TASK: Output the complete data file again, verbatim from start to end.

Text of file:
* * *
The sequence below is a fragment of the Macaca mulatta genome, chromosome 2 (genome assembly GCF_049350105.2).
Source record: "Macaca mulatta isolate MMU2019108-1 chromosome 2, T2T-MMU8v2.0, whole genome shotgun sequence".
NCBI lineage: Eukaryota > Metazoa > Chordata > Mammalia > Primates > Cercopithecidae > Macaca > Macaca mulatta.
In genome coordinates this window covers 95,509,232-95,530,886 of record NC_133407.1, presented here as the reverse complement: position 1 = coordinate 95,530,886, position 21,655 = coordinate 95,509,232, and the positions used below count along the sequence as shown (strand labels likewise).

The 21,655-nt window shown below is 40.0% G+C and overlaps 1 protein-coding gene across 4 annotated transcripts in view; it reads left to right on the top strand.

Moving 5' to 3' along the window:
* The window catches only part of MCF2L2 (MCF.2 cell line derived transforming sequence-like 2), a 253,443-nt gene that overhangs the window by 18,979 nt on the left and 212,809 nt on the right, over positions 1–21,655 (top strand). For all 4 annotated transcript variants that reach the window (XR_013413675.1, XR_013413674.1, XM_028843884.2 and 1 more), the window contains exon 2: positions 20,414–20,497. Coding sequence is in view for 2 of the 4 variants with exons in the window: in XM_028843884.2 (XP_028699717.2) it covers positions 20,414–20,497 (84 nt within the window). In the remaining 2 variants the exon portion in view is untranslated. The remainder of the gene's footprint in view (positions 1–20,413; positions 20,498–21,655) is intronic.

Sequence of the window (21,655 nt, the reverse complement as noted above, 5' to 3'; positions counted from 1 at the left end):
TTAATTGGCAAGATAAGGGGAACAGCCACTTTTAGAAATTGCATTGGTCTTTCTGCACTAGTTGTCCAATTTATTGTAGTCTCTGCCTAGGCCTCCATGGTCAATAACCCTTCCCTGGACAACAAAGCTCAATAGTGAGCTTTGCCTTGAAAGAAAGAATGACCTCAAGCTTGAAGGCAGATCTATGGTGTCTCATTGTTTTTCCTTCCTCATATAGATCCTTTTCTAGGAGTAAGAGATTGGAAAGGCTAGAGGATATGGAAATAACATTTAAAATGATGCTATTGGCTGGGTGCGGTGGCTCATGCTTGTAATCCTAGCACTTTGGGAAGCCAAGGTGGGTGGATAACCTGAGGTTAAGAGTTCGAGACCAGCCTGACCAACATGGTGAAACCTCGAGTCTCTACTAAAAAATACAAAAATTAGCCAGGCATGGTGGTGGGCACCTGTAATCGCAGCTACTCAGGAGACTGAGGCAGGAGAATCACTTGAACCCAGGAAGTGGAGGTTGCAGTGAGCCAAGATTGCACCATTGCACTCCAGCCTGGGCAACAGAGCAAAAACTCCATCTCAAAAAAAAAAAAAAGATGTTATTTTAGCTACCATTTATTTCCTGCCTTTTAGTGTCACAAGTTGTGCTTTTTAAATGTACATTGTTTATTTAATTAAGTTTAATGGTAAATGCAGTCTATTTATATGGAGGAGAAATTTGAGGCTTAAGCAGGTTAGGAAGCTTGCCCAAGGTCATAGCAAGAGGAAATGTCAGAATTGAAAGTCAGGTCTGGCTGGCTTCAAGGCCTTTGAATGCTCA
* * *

The sequence below is a fragment of the Macaca mulatta genome, chromosome 2 (genome assembly GCF_049350105.2).
Source record: "Macaca mulatta isolate MMU2019108-1 chromosome 2, T2T-MMU8v2.0, whole genome shotgun sequence".
NCBI lineage: Eukaryota > Metazoa > Chordata > Mammalia > Primates > Cercopithecidae > Macaca > Macaca mulatta.
In genome coordinates this window covers 95,509,232-95,530,886 of record NC_133407.1, presented here as the reverse complement: position 1 = coordinate 95,530,886, position 21,655 = coordinate 95,509,232, and the positions used below count along the sequence as shown (strand labels likewise).

The 21,655-nt window shown below is 40.0% G+C and overlaps 1 protein-coding gene across 4 annotated transcripts in view; it reads left to right on the top strand.

Moving 5' to 3' along the window:
* The window catches only part of MCF2L2 (MCF.2 cell line derived transforming sequence-like 2), a 253,443-nt gene that overhangs the window by 18,979 nt on the left and 212,809 nt on the right, over positions 1–21,655 (top strand). For all 4 annotated transcript variants that reach the window (XR_013413675.1, XR_013413674.1, XM_028843884.2 and 1 more), the window contains exon 2: positions 20,414–20,497. Coding sequence is in view for 2 of the 4 variants with exons in the window: in XM_028843884.2 (XP_028699717.2) it covers positions 20,414–20,497 (84 nt within the window). In the remaining 2 variants the exon portion in view is untranslated. The remainder of the gene's footprint in view (positions 1–20,413; positions 20,498–21,655) is intronic.

Sequence of the window (21,655 nt, the reverse complement as noted above, 5' to 3'; positions counted from 1 at the left end):
TTAATTGGCAAGATAAGGGGAACAGCCACTTTTAGAAATTGCATTGGTCTTTCTGCACTAGTTGTCCAATTTATTGTAGTCTCTGCCTAGGCCTCCATGGTCAATAACCCTTCCCTGGACAACAAAGCTCAATAGTGAGCTTTGCCTTGAAAGAAAGAATGACCTCAAGCTTGAAGGCAGATCTATGGTGTCTCATTGTTTTTCCTTCCTCATATAGATCCTTTTCTAGGAGTAAGAGATTGGAAAGGCTAGAGGATATGGAAATAACATTTAAAATGATGCTATTGGCTGGGTGCGGTGGCTCATGCTTGTAATCCTAGCACTTTGGGAAGCCAAGGTGGGTGGATAACCTGAGGTTAAGAGTTCGAGACCAGCCTGACCAACATGGTGAAACCTCGAGTCTCTACTAAAAAATACAAAAATTAGCCAGGCATGGTGGTGGGCACCTGTAATCGCAGCTACTCAGGAGACTGAGGCAGGAGAATCACTTGAACCCAGGAAGTGGAGGTTGCAGTGAGCCAAGATTGCACCATTGCACTCCAGCCTGGGCAACAGAGCAAAAACTCCATCTCAAAAAAAAAAAAAAGATGTTATTTTAGCTACCATTTATTTCCTGCCTTTTAGTGTCACAAGTTGTGCTTTTTAAATGTACATTGTTTATTTAATTAAGTTTAATGGTAAATGCAGTCTATTTATATGGAGGAGAAATTTGAGGCTTAAGCAGGTTAGGAAGCTTGCCCAAGGTCATAGCAAGAGGAAATGTCAGAATTGAAAGTCAGGTCTGGCTGGCTTCAAGGCCTTTGAATGCTCA